March 28, 2011
Did you know…. Burdock (arctium lappa) got its name from the Greek word ‘arctos’ (bear) for its furry fruit and the Latin word ‘lappare’ (to grab) for its tenacious burrs. One of its “slang” names is Beggars’ Buttons… do you think it
may have spurred the invention of “Velcro”?
Although this plant inspires more consternation than celebration… burdock is a prized, centuries old herbal remedy used both internally and externally. Burdock is a major consideration when looking at a botanical approach to cancer or many other chronic dis-eases. From the root & leaves to the seed itself, it has proven to be a great ally in the natural remedy field.
Burdock has and is still used by some for scaly skin conditions like chronic dandruff, dermatitis, eczema and psoriasis, as well as bacterial and fungal infections. Burdock has an abundance of minerals especially iron, making it valuable for the blood. It is a good blood and lymphatic cleanser and is used for arthritis, rheumatism, sciatica and lumbago. It is also used to promote kidney and liver functions, by helping these organs filter the blood, eliminating harmful acids.
Burdock seed can induce sweating, therefore it is used to clear fevers and heat conditions (Yang dis-eases) such as boils, styes, carbuncles, canker sores and infections.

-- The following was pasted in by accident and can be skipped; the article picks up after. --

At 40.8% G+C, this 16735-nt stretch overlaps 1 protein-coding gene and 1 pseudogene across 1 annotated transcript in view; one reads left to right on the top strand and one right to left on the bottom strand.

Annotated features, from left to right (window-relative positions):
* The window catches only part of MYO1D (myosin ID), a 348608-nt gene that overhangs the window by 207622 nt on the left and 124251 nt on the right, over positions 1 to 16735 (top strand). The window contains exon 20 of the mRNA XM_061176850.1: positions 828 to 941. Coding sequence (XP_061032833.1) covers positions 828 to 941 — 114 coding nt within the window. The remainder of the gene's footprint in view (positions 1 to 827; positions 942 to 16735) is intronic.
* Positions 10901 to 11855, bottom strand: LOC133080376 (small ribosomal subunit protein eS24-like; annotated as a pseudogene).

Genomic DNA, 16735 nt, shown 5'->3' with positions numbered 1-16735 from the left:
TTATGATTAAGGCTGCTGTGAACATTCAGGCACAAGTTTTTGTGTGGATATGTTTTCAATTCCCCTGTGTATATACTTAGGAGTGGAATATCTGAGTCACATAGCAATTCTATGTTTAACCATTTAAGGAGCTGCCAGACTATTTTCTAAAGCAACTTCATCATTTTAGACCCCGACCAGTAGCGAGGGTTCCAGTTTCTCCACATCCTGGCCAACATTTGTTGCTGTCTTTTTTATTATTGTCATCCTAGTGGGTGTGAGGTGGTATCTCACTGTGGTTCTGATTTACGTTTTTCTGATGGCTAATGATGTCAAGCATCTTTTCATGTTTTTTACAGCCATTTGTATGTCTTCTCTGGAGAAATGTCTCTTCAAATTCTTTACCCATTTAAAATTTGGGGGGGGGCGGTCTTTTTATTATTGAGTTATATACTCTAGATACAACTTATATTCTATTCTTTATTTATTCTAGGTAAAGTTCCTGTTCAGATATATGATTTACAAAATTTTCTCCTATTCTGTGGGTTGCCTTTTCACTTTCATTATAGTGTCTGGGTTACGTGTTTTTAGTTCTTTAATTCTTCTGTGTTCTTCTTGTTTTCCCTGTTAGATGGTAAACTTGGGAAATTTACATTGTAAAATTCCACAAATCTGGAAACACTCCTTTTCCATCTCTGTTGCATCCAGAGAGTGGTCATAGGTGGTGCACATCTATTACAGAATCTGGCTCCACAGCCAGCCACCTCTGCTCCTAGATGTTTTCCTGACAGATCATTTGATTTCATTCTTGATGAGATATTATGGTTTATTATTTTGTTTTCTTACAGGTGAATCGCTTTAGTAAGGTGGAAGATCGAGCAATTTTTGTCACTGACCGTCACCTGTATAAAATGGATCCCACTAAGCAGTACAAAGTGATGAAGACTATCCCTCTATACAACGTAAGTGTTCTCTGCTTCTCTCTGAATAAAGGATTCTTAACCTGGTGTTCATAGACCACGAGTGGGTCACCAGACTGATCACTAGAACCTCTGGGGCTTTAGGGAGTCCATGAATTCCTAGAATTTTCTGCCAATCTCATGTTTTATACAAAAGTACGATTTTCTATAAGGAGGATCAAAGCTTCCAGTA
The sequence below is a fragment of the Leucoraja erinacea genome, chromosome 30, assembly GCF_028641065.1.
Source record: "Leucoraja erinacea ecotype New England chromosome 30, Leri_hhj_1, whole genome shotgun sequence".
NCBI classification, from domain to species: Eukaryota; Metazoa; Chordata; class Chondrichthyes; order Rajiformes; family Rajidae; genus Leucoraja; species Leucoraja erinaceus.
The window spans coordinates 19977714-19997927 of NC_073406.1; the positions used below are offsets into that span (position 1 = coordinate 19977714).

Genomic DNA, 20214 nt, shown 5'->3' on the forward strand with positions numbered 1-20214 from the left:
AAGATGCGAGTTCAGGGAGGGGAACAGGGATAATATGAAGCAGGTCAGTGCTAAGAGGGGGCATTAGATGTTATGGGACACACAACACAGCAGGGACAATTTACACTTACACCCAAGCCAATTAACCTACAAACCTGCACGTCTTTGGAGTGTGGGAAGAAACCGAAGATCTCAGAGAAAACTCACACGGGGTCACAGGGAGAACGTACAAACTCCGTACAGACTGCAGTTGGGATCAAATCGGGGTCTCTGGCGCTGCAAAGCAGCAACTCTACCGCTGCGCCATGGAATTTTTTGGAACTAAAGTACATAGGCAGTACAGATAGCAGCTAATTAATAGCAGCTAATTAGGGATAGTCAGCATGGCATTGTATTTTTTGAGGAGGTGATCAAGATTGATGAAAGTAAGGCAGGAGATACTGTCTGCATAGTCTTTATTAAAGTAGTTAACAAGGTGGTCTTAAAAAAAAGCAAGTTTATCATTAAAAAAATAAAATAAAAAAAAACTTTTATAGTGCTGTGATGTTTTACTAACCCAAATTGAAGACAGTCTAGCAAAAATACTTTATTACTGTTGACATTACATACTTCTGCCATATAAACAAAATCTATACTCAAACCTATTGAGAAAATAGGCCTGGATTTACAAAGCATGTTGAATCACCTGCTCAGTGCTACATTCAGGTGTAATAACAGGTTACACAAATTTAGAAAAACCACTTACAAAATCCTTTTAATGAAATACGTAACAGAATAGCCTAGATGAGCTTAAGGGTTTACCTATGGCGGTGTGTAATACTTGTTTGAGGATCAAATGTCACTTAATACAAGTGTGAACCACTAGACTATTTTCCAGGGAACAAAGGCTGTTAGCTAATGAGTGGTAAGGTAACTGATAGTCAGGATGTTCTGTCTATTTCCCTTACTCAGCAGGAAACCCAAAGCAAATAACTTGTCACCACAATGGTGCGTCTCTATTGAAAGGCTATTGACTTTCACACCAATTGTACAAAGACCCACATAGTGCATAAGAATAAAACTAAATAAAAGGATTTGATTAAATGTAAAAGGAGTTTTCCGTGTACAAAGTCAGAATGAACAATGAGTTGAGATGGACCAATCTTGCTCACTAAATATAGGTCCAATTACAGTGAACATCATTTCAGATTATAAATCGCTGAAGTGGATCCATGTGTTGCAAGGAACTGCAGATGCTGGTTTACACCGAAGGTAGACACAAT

The Japanese commonly eat the root as a carrot-like vegetable called ‘gobo’. The Chinese use it to eliminate excess nervous energy and for its aphrodisiac properties.
The leaves are great pain relievers when used topically for everything from poison ivy and arthritis to 3 degree burns. Some skin irritation may occur. However, there is a process to which burns and wounds are cared for that alleviates both pain and scarring.
Burdock is ruled by Venus and its element is Water. Spiritually, it offers many opportunities for healing. It will help the emotions and water self to flow more freely while nurturing the self to be more content and stable. It can help us see the true value in one’s life, finding inner peace and contentment.
In the 16 Century, the British Herbalist, John Gerard, recommended that men eat the raw root to “increaseth seed and stireth up lust”. A century later, Nicholas Culpepper suggested that mashed and salted burdock root “helpeth those that are bit by a mad dog”. Hhhmmmm.
This article is for informational purposes only.
Pam Getz @ Amber Myst Alternatives